Boudoir II , 40 inches x 48 inches, acrylic/charcoal/collage on panel, 2022 Part 43 of an interview series in which artists reply to the same six questions. Leslie Peterson Sapp is a painter and printmaker based in Oregon, USA. She makes painting and prints that call to mind mid-twentieth century magazine and book cover images, and film noir mystery. You can see more of her work here . Other interviews on this blog are available here. Philip Hartigan : What medium/media do you chiefly use, and why? Leslie Peterson Sapp: I use acrylic paint and paper. This is because I enjoy being able to collage paper and combine it with paint. Back in college I used oils, which are a far more sensual experience. But oil rots paper, and once I started working with collage and drawing, I switched. Now I am accustomed to the short drying time: it has a completely different rhythm than oil paint. PH : What piece are you currently working on? LSP : I’m working on a piece I’m calling “Boudoir”. It’s a larg

Six of the Best: Debra Disman

“ It's Not Black and White ”, (interior/open), Book board, mulberry paper, used typewriter ribbon, canvas, hemp cord, 2021 Part 42 of an interview series in which artists reply to the same six questions. Debra Disman makes sculptural objects from a combination of materials that can be read as fiber art, yet also imply book forms. Her work is  a mesmerising combination of materials, textures, and forms that are combined with exceptional skill. You can see more of her work  here . Other interviews on this blog are available  here . Philip Hartigan: What medium/media do you chiefly use, and why? Debra Disman : At the present time, I am working primarily in what you might call fiber: cloth/fabric/textiles/, including canvas, jute, lace and ribbon; and thread/string/cord, along with book board, paper, such as watercolor and mulberry papers; acrylic paint and adhesives. I interweave other materials such as used typewriter ribbon, varnish and plaster gauze into the works---whatever is nee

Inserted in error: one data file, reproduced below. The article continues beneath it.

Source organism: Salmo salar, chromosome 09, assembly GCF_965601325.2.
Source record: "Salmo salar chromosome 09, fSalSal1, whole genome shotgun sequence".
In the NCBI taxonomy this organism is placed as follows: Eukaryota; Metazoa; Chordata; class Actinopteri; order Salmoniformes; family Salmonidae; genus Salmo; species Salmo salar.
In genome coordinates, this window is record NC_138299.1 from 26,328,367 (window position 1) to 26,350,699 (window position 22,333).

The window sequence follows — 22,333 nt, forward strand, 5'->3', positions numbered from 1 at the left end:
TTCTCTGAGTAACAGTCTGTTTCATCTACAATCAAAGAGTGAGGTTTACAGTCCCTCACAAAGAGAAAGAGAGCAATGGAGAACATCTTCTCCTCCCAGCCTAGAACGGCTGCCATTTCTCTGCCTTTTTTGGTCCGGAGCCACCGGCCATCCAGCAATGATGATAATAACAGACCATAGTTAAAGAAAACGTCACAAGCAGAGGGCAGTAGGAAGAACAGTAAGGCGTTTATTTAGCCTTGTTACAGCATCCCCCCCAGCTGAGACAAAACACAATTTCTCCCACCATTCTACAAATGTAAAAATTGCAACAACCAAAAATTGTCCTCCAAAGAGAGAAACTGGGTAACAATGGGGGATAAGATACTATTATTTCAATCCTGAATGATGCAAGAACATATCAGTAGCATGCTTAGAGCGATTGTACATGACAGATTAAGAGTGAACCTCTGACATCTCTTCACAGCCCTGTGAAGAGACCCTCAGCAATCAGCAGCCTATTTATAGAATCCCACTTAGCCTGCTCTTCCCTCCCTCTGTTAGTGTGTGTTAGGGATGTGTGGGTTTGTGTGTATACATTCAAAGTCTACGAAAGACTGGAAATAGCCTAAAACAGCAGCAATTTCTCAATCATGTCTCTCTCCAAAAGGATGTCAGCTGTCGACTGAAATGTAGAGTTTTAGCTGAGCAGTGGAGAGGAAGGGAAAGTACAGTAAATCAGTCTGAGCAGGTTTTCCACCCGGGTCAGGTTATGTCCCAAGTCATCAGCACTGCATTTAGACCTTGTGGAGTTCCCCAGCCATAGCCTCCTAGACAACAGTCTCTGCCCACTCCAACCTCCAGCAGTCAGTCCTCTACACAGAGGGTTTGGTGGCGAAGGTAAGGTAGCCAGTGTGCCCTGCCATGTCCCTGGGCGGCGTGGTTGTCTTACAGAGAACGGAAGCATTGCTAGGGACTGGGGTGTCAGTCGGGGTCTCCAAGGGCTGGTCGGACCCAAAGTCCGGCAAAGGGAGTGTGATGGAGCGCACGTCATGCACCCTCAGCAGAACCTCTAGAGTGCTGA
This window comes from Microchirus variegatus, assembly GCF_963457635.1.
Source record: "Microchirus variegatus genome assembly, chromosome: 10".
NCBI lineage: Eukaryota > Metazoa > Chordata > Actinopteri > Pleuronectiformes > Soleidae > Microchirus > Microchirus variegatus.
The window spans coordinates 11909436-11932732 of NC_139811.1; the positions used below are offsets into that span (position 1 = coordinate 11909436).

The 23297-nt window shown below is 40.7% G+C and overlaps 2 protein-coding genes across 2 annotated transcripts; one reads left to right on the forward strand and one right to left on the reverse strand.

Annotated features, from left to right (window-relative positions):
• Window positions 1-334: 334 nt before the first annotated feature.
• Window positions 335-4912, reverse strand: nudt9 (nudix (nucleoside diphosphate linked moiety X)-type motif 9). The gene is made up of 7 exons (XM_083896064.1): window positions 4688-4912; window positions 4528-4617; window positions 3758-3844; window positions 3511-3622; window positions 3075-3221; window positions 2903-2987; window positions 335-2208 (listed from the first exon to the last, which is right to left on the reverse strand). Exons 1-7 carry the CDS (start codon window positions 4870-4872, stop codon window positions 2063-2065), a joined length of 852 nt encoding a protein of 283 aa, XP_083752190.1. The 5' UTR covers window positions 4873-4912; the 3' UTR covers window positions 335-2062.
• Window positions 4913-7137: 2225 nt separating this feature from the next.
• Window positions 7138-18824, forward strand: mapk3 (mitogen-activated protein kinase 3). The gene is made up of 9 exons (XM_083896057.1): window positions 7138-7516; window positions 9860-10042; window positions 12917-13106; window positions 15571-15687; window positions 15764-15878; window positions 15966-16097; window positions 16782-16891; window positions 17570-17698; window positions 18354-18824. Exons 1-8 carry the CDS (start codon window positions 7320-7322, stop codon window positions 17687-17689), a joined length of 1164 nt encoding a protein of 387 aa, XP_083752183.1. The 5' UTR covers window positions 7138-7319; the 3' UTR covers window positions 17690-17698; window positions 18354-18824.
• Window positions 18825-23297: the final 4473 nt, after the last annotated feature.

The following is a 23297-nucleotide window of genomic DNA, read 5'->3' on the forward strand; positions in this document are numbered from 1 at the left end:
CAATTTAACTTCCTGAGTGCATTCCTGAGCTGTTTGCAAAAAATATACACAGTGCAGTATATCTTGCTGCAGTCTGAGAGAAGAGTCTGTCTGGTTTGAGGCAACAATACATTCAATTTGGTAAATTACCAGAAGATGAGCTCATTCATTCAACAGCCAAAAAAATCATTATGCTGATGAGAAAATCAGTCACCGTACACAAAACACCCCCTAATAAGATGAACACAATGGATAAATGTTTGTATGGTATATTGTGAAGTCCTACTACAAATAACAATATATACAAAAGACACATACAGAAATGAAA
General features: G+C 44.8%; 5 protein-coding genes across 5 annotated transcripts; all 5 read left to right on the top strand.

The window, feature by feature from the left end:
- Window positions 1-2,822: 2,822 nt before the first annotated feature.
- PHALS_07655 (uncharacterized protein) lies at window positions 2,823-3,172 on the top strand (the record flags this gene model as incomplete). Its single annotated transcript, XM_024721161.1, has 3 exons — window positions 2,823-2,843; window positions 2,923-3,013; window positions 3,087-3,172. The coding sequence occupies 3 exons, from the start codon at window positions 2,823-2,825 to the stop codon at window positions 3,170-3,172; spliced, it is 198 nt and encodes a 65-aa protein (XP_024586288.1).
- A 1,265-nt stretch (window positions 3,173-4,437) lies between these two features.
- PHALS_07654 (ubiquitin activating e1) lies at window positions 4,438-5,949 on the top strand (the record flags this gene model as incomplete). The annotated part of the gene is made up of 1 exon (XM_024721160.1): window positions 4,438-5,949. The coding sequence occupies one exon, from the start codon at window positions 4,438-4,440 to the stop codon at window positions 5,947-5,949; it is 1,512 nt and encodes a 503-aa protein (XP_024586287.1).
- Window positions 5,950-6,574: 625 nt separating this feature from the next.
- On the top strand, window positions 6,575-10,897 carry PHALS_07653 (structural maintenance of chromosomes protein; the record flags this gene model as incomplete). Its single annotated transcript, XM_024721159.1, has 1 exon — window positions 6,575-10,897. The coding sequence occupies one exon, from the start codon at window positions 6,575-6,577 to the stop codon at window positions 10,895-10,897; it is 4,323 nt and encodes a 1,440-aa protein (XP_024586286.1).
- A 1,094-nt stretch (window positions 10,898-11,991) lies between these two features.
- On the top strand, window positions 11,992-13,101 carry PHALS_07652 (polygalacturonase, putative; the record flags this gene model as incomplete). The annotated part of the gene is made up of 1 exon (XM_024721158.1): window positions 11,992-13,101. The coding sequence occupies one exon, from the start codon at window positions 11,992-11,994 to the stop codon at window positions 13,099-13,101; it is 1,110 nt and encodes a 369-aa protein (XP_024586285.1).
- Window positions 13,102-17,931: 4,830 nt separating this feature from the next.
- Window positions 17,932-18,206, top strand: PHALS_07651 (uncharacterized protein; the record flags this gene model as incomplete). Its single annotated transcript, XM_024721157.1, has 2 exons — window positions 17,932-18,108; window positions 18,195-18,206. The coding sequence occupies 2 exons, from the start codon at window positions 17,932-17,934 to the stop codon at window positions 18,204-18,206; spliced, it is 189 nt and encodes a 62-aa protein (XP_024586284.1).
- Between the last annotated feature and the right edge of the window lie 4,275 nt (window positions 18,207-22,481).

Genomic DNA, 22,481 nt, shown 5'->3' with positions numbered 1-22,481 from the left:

Six of the Best 41: Lisa Flowers Ross

Leaf Stack #43 , 2021, hand dyed fabrics, thread, 24” x 18” mounted on stretcher bars Part 41 of an interview series in which artists reply to the same six questions. Lisa Flowers Ross is an Idaho-based artist working with fabrics and other materials that she combines into pieces that emerge as semi-abstract recollections of natural forms, or as more formal abstract pieces. Lisa has been awarded several artist residencies including at Playa in Oregon, Brush Creek in Wyoming, Flathead Lake Biological Station (through Open AIR) in Montana, and in May 2022 she will spend a couple of weeks at the Holly House in Shelton, WA. In June 2022 her work will be shown in Baker City, Oregon, and in 2023 at the Visions Art Museum in San Diego. You can see more of her work  here . Other interviews on this blog are available  here . Philip Hartigan: What medium/media do you chiefly use, and why? Lisa Flowers Ross : Currently, my main medium is fabric. I started creating artworks with fabric in 2002. Be

Six of the Best 40: Michelle Hernandez

Chain of Events , encaustic monotype on Sumi-e paper Part 40 of an interview series in which artists reply to the same six questions. Michelle Hernandez, based in New Jersey, USA, works with encaustic to create monotypes and mixed media work that take full advantage of the rich range of mark making and depth of surface made possible by those materials. You can see more of her work here . Other interviews on this blog are available  here . Philip Hartigan: What medium/media do you chiefly use, and why? Michelle Hernandez : My primary medium is encaustic painting and encaustic monotype printing which I then turn into mixed-media collages (usually). I practiced as an interior and industrial designer for years and wanted to embark on a medium which really fed into my need for tactile manipulation. I’m a very hands-on person. As I researched different mediums, the encaustic process intrigued me; it’s a 4,000 year old medium once used by Romans and Egyptians in various forms. It’s a mash-up